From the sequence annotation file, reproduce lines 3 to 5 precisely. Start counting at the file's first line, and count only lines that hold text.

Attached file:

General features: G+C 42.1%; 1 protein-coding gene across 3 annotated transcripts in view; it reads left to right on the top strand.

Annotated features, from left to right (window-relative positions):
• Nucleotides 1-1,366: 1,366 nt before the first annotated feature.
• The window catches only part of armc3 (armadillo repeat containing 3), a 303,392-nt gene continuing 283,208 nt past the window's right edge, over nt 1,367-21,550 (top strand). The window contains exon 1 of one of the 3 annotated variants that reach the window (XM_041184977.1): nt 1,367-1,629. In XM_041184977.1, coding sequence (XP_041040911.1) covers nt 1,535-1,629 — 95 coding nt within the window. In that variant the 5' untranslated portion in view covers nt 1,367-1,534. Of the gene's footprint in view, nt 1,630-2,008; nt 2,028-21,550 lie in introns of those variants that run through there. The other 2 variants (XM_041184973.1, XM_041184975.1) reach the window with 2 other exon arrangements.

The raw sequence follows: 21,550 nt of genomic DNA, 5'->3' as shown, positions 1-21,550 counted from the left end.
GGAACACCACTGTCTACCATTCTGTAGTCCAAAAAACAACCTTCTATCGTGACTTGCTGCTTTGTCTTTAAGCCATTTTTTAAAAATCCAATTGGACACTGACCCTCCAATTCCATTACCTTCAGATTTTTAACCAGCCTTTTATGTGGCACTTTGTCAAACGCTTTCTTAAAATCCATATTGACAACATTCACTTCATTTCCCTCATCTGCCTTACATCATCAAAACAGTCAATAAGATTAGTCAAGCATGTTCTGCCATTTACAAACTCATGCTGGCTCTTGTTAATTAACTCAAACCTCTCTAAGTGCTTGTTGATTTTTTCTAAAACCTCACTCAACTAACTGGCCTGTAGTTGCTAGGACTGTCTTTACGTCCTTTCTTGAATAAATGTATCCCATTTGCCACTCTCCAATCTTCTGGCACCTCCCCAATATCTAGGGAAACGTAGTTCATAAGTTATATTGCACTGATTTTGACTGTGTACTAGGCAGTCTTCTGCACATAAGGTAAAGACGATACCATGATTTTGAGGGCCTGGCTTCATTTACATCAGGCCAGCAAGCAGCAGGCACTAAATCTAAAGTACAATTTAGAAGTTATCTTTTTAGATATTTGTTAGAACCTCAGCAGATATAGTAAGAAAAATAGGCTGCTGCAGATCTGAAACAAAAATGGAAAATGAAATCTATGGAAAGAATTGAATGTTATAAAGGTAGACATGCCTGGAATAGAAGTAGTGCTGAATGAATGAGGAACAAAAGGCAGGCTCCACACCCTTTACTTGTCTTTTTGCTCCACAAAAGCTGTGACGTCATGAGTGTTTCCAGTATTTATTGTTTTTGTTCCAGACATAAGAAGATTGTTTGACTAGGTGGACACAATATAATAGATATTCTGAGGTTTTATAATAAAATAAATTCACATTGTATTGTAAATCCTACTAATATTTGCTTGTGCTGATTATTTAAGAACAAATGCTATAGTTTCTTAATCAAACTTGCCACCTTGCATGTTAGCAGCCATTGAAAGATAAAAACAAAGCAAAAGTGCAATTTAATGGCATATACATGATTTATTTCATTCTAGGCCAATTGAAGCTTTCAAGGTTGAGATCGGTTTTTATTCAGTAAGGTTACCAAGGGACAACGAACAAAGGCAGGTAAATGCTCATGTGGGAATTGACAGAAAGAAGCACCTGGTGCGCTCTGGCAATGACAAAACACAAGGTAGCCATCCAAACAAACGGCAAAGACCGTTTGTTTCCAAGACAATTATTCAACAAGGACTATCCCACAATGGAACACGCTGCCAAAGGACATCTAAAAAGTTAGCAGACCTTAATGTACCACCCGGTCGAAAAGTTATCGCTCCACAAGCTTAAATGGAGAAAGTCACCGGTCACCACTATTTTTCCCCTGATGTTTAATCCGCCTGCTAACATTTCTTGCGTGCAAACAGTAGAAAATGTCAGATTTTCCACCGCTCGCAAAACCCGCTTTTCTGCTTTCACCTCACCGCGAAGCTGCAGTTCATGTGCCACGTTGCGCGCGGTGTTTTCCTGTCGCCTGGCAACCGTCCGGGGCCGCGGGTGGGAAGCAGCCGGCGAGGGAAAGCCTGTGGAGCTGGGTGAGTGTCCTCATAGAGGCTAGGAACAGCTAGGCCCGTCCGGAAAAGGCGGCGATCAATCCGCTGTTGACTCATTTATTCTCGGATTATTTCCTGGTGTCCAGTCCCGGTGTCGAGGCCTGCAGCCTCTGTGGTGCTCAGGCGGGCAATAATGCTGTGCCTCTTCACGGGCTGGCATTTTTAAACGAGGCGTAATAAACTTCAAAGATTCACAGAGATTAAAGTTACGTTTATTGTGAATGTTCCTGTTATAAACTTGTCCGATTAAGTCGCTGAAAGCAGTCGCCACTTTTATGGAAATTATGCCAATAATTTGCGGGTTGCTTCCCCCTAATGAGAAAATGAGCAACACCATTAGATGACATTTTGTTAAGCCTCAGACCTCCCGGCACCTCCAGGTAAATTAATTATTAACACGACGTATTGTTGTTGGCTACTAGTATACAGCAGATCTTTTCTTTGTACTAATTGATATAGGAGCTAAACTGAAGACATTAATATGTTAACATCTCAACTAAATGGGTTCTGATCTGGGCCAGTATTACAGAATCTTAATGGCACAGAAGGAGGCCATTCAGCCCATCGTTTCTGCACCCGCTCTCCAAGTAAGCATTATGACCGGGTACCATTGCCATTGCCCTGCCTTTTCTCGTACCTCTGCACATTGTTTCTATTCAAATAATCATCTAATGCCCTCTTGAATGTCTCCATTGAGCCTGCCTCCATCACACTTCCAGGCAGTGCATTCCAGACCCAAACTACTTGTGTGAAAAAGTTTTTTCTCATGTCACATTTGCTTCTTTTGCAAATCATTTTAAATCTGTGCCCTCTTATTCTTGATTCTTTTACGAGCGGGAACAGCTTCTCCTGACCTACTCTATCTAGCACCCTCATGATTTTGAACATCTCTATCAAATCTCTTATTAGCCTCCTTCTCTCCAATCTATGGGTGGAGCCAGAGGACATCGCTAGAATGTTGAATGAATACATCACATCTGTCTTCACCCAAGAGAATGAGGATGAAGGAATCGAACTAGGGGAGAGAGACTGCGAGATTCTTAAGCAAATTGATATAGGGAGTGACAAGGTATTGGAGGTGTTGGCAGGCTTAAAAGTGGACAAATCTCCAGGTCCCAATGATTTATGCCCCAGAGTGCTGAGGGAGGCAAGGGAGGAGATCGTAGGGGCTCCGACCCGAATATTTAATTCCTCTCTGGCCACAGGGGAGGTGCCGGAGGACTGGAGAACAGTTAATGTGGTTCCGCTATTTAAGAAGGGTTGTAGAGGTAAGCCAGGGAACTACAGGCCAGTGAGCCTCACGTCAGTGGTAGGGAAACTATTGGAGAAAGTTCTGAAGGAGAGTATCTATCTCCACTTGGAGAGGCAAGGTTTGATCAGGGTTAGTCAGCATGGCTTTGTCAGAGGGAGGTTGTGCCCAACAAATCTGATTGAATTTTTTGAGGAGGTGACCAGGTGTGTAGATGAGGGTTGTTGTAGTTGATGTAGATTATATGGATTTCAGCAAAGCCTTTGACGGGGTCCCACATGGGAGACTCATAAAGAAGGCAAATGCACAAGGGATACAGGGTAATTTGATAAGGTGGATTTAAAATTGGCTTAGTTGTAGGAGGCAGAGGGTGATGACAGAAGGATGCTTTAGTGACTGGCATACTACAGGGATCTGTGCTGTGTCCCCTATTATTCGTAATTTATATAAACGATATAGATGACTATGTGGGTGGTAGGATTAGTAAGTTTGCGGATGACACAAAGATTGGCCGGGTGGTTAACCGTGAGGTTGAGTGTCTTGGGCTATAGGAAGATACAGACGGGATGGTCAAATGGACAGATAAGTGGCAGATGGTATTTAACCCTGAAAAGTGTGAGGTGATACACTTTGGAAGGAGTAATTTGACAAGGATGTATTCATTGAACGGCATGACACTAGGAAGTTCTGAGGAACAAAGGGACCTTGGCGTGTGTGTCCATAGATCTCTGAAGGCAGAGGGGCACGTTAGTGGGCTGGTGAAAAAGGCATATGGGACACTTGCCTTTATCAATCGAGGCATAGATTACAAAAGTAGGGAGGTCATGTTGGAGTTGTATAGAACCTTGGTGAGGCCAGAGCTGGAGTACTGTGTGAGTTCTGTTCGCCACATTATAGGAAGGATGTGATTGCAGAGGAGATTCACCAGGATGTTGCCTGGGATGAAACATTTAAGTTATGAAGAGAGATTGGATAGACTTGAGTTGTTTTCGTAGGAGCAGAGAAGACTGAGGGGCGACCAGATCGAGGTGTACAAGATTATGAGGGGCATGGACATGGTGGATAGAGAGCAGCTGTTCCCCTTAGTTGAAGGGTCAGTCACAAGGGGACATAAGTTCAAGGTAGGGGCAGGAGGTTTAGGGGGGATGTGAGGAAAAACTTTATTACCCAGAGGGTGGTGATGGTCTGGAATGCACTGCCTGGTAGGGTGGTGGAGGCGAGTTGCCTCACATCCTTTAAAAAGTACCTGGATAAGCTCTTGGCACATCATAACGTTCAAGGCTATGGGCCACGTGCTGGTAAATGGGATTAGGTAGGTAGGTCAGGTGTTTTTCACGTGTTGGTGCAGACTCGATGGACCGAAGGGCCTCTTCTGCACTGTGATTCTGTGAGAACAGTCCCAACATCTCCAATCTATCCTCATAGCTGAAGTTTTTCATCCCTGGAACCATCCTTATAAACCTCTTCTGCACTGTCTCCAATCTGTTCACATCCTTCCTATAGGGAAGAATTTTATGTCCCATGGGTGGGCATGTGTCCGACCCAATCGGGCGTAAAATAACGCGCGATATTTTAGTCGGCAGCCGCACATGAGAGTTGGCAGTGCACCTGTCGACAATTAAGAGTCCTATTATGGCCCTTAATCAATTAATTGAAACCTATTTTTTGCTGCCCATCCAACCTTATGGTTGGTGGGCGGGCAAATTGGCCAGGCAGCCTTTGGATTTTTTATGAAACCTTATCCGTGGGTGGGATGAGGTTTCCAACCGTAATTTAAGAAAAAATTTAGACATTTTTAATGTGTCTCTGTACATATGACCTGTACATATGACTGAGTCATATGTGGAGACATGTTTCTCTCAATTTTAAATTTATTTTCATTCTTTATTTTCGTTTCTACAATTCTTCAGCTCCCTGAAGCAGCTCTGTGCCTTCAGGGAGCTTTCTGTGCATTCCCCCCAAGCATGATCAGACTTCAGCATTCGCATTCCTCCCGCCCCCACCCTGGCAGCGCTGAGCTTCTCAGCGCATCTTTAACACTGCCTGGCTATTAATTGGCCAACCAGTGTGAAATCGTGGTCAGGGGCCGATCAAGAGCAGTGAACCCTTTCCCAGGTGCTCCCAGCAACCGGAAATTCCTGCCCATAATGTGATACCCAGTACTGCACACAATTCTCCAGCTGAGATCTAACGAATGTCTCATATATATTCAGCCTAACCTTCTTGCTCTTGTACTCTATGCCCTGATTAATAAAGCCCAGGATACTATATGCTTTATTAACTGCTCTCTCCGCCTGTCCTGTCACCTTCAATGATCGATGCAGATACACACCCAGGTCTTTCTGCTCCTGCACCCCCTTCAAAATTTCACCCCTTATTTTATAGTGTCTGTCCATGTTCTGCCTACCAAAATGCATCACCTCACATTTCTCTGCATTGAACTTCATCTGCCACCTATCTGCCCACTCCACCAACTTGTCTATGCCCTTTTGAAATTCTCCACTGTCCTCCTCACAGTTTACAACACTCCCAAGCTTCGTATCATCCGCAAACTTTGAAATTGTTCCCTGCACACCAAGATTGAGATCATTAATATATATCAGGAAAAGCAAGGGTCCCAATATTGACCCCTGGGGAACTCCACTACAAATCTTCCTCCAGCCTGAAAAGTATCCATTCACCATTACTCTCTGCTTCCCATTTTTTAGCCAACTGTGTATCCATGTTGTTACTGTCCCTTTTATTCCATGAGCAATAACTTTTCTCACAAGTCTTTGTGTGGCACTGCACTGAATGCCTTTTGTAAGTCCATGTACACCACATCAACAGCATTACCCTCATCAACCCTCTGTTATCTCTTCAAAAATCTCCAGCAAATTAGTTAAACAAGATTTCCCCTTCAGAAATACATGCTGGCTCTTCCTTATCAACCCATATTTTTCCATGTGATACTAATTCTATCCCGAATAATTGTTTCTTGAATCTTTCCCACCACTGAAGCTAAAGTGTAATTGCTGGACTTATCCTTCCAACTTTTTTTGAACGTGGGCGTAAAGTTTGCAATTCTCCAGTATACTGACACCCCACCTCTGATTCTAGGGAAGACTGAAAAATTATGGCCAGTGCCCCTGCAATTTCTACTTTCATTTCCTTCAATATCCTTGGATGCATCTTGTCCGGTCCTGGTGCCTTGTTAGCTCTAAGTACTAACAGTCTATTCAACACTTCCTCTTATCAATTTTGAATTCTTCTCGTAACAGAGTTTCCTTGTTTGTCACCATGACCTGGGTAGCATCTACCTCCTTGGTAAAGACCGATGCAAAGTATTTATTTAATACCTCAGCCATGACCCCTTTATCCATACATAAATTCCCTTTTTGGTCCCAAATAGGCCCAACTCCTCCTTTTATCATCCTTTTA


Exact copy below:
• Nucleotides 1-1,366: 1,366 nt before the first annotated feature.
• The window catches only part of armc3 (armadillo repeat containing 3), a 303,392-nt gene continuing 283,208 nt past the window's right edge, over nt 1,367-21,550 (top strand). The window contains exon 1 of one of the 3 annotated variants that reach the window (XM_041184977.1): nt 1,367-1,629. In XM_041184977.1, coding sequence (XP_041040911.1) covers nt 1,535-1,629 — 95 coding nt within the window. In that variant the 5' untranslated portion in view covers nt 1,367-1,534. Of the gene's footprint in view, nt 1,630-2,008; nt 2,028-21,550 lie in introns of those variants that run through there. The other 2 variants (XM_041184973.1, XM_041184975.1) reach the window with 2 other exon arrangements.

The raw sequence follows: 21,550 nt of genomic DNA, 5'->3' as shown, positions 1-21,550 counted from the left end.